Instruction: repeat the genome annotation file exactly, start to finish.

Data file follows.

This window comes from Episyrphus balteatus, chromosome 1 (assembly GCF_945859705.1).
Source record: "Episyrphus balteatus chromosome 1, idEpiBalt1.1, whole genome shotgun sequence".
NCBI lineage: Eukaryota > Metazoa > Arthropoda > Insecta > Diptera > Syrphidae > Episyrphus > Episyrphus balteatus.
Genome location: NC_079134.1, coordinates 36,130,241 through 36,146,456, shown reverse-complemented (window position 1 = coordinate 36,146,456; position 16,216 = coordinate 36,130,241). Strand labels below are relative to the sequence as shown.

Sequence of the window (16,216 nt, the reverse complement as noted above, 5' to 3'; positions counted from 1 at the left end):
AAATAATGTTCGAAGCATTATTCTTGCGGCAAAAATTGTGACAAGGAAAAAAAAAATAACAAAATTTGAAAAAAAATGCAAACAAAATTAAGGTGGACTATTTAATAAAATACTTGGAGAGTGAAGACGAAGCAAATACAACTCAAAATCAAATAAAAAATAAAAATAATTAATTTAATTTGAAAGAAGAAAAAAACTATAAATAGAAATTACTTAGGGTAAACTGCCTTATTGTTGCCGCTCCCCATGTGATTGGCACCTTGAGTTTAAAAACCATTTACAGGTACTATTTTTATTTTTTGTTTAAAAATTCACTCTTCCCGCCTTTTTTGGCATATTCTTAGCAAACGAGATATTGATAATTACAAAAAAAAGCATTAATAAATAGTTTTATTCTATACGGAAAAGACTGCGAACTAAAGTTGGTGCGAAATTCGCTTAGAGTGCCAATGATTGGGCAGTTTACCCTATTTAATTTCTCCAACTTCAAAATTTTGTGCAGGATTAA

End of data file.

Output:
This window comes from Episyrphus balteatus, chromosome 1 (assembly GCF_945859705.1).
Source record: "Episyrphus balteatus chromosome 1, idEpiBalt1.1, whole genome shotgun sequence".
NCBI lineage: Eukaryota > Metazoa > Arthropoda > Insecta > Diptera > Syrphidae > Episyrphus > Episyrphus balteatus.
Genome location: NC_079134.1, coordinates 36,130,241 through 36,146,456, shown reverse-complemented (window position 1 = coordinate 36,146,456; position 16,216 = coordinate 36,130,241). Strand labels below are relative to the sequence as shown.

Sequence of the window (16,216 nt, the reverse complement as noted above, 5' to 3'; positions counted from 1 at the left end):
AAATAATGTTCGAAGCATTATTCTTGCGGCAAAAATTGTGACAAGGAAAAAAAAAATAACAAAATTTGAAAAAAAATGCAAACAAAATTAAGGTGGACTATTTAATAAAATACTTGGAGAGTGAAGACGAAGCAAATACAACTCAAAATCAAATAAAAAATAAAAATAATTAATTTAATTTGAAAGAAGAAAAAAACTATAAATAGAAATTACTTAGGGTAAACTGCCTTATTGTTGCCGCTCCCCATGTGATTGGCACCTTGAGTTTAAAAACCATTTACAGGTACTATTTTTATTTTTTGTTTAAAAATTCACTCTTCCCGCCTTTTTTGGCATATTCTTAGCAAACGAGATATTGATAATTACAAAAAAAAGCATTAATAAATAGTTTTATTCTATACGGAAAAGACTGCGAACTAAAGTTGGTGCGAAATTCGCTTAGAGTGCCAATGATTGGGCAGTTTACCCTATTTAATTTCTCCAACTTCAAAATTTTGTGCAGGATTAA